Attorney General Jeff Sessions on Thursday ordered federal prosecutors in 10 areas that have been especially hard-hit by overdose deaths from fentanyl to bring drug charges against anyone suspected of dealing the synthetic opioid, regardless of quantity.
An additional prosecutor will also be sent to each of the designated areas in Ohio, Tennessee, Kentucky, West Virginia, Maine, California and Pennsylvania as well as in New Hampshire, Sessions said.
“Fentanyl is a killer drug,” Sessions said in an interview Thursday morning as he flew to New Hampshire to meet with state and local law enforcement officials about the fentanyl crisis. “Fentanyl is so powerful that the slightest error in how much you take can go from this extremely pleasurable feeling to death.”
According to the Centers for Disease Control and Prevention, more than 42,000 Americans died of opioid overdoses in 2016, driven by a dramatic surge in deaths from fentanyl and other synthetic opioids.
West Virginia had the highest number of drug overdoses, with 52 deaths per 100,000 residents, while New Hampshire and Ohio were the next-highest-ranking states, with 39 deaths per 100,000 residents.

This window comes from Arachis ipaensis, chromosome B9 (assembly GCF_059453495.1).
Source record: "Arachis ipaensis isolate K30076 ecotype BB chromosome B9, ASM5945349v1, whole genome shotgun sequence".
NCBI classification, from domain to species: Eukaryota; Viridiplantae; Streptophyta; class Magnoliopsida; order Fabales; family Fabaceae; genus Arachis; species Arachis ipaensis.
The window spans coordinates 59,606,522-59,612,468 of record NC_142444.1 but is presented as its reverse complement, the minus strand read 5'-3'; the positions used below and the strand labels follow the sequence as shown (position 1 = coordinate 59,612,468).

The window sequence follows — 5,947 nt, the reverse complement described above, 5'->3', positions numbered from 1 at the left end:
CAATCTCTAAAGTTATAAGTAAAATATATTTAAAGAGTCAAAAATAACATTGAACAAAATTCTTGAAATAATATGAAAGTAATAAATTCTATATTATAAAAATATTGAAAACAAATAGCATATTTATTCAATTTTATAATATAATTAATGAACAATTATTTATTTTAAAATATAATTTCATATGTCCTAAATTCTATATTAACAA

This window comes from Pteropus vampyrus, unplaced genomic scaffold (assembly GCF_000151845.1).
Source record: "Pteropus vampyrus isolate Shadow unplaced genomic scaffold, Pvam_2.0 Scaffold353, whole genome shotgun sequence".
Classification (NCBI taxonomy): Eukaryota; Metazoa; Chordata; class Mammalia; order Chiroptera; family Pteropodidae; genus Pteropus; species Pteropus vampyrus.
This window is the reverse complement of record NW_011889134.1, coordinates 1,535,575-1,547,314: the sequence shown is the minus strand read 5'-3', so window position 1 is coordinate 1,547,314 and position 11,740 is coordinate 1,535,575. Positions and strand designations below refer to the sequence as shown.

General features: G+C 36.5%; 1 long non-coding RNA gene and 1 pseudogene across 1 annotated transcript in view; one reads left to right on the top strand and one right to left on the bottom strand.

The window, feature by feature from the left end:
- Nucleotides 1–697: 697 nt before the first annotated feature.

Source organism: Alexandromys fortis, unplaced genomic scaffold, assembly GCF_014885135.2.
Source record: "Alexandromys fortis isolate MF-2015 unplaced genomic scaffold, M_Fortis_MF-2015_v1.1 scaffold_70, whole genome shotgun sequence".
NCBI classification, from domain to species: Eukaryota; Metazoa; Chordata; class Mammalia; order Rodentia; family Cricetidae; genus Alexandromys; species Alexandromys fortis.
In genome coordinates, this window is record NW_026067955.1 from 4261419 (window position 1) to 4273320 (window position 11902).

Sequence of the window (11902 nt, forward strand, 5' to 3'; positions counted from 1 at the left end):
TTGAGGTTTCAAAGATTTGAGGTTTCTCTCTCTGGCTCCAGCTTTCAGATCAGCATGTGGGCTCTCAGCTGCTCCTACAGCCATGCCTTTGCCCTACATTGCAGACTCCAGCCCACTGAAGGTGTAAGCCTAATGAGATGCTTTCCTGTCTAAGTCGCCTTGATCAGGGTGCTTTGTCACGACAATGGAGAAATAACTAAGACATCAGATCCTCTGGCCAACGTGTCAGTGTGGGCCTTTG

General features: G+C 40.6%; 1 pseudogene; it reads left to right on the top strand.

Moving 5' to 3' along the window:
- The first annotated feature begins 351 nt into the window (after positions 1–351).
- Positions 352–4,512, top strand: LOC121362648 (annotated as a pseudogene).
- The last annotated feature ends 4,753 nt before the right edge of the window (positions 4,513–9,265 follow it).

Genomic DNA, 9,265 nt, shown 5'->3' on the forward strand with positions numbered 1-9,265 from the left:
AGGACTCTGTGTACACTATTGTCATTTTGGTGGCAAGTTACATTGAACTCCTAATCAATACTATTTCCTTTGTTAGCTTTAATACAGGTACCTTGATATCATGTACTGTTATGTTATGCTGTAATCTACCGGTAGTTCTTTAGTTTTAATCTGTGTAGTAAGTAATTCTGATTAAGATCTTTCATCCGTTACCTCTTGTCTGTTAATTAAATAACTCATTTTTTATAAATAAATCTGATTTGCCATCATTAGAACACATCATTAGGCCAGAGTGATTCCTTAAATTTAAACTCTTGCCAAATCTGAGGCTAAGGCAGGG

“Having a prosecutor solely dedicated to working these fentanyl cases is going to be a huge, enormous benefit to us here,” said Brian Boyle, special agent in charge of the New England Field Division, who described the fentanyl problem as “scary.”
“The amount of fentanyl we’re seeing is affecting everybody, all walks of life, all communities,” Boyle said. “You’re seeing it in rural areas, urban areas, big cities, middle-of-nowhere areas in New England.”
Fentanyl, a powerful synthetic opioid, is often mixed into heroin or cocaine. It is 50 times more powerful than heroin, 100 times more powerful than morphine and can kill a user almost instantly.
The Drug Enforcement Administration says that much of the fentanyl in New England is manufactured in Mexico using materials from China and then smuggled across the border.
Sessions’s fentanyl crackdown is the latest step he is taking to combat its use. The department has tripled fentanyl prosecutions across the country and brought the first cases charging Chinese nationals with selling large quantities of the drug to Americans. Sessions has also proposed a change to national drug policy by limiting the amount of opioids that companies can manufacture each year. He has created a team of federal agents and analysts to try to disrupt illicit opioid sales online, and started an opioid fraud and abuse detection unit to target opioid-related health-care fraud.
“We are facing the deadliest drug crisis in American history,” Sessions said. “We’ve never seen anything like it. . . . For Americans under the age of 50, drug overdoses are now the leading cause of death.”
(c) 2018, The Washington Post · Sari Horwitz